# How does conservation of momentum actually work? [closed]

I just studied about Momentum. So I thought of an experiment. If a body is moving with a constant velocity, it has a constant momentum. But as soon as a force is applied on the body, it accelerates and hence, the momentum also changed. Is this experiment violating Law of Conservation of Momentum ? If not, please tell how.

• What is applying the force? Is it coming from another body? Is that body also accelerating? Jul 30, 2021 at 11:06
• If you just studied about momentum, you may have overlooked an esential item in the formulation of the Law of conservation of momentum. How is it formulated in the source that you use for your study?
– nasu
Jul 30, 2021 at 12:25
• Newton's 2nd law can also be formulated as $F=\frac{\Delta P}{\Delta t}$, meaning that by definition, a force causes a rate of change in momentum. Jul 30, 2021 at 18:15
• I personally don't think that this is a homework question. Aug 1, 2021 at 13:42

Newton's 3rd Law say that 'for every force there is an equal and opposite force'.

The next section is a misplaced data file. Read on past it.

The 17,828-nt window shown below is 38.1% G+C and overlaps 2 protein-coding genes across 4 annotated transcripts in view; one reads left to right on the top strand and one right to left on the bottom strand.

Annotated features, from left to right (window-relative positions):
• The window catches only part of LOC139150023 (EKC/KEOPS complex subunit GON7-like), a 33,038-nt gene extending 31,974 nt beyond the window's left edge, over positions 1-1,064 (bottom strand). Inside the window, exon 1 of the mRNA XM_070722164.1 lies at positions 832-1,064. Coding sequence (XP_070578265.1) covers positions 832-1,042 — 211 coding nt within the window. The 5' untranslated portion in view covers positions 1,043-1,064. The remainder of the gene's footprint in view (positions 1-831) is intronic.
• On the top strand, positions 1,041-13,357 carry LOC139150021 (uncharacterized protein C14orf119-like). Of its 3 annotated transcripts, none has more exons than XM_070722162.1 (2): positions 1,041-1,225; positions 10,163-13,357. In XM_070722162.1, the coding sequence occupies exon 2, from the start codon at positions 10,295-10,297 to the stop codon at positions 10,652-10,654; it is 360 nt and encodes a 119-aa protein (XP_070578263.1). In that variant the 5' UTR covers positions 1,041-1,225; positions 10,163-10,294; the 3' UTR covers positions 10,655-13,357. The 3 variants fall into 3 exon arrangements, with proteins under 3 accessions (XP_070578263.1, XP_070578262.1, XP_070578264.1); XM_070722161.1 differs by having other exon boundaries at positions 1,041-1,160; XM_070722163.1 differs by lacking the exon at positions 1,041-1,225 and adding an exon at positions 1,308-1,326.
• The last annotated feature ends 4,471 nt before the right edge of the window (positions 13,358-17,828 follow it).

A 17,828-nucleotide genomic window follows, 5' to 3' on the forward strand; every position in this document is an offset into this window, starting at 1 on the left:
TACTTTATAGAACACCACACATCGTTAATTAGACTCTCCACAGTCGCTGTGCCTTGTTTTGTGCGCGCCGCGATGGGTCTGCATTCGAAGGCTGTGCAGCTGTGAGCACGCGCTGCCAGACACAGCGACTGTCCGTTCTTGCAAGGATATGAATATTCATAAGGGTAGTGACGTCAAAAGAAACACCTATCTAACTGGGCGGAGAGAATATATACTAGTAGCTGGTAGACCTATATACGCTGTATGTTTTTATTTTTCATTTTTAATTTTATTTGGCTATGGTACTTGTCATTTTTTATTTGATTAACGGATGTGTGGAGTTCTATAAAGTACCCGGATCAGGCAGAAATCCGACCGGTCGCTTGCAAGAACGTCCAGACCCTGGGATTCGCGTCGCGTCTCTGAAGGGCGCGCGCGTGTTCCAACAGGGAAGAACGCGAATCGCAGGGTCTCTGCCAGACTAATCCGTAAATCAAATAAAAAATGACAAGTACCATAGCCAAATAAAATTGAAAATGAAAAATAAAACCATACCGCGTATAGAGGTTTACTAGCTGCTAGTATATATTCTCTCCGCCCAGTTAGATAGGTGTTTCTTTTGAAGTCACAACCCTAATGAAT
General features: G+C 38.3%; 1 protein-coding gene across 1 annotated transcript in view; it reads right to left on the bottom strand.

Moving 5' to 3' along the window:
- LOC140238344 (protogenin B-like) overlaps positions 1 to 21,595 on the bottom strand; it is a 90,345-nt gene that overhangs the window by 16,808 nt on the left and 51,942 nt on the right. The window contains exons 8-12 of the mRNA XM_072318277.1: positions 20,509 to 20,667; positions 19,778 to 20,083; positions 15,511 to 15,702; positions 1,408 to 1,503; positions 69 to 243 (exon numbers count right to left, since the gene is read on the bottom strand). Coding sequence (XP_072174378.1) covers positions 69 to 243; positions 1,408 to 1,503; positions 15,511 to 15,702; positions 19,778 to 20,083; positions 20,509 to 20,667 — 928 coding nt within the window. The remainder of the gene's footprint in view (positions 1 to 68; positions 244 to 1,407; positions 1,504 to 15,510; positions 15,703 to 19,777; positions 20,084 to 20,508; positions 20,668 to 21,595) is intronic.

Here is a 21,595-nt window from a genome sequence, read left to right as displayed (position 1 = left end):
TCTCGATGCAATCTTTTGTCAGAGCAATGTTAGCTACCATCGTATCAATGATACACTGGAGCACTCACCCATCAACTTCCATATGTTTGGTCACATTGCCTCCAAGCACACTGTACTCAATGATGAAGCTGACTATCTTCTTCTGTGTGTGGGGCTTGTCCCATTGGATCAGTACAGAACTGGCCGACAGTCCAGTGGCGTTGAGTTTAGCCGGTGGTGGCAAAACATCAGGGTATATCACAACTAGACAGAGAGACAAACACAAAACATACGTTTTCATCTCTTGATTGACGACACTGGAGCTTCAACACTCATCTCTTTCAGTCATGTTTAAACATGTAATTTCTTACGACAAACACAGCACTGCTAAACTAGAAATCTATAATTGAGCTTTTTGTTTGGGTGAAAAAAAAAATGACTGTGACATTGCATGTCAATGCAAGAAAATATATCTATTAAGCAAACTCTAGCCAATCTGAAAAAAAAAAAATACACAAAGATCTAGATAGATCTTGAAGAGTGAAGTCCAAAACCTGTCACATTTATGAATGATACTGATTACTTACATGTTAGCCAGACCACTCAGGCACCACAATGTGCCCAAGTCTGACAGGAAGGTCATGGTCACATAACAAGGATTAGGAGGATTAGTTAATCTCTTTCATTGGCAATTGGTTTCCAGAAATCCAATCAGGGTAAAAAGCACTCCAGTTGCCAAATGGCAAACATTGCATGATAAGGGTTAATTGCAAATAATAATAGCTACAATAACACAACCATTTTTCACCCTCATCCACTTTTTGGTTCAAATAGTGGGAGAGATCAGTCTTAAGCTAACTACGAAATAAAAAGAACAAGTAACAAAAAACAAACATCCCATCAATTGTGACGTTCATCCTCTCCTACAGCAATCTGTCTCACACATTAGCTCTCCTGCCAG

When the force is applied to the body an opposite force acts on a different body and gives it an equal change of momentum, but in the opposite direction.

When adding up the new total momentum it'll come to the same total as before, as one body has gained momentum, but the other body has lost some.

• Glad it helped, worth an upvote or tick!? Jul 31, 2021 at 9:41

Considering a single body, conservation of momentum is valid until there is no external force.

Momentum is given by $$p=mv$$. If you exert an external force, $$v$$ of the object increases (or decreases if it was an opposing force), according to $$F=ma$$, . So momentum changes.

But as a system, momentum is always conserved because there are only internal forces. The objects in the system can increase their momentum by internal forces while the opposite forces of that same internal forces (according to Newton's laws) decrease the the momentum of the other objects within the system.

For instance, think you and your friend are standing on a frictionless horizontal plane. You push the other, then he will gain some velocity. Therefore his momentum increases. According to the Newton's third law your friend exerts a same amount of force on you but in the opposite direction, increasing your momentum. But since momenta of you and your friend are along the opposite direction, they cancel out each other (because momentum is a vector), making the total change of momentum zero.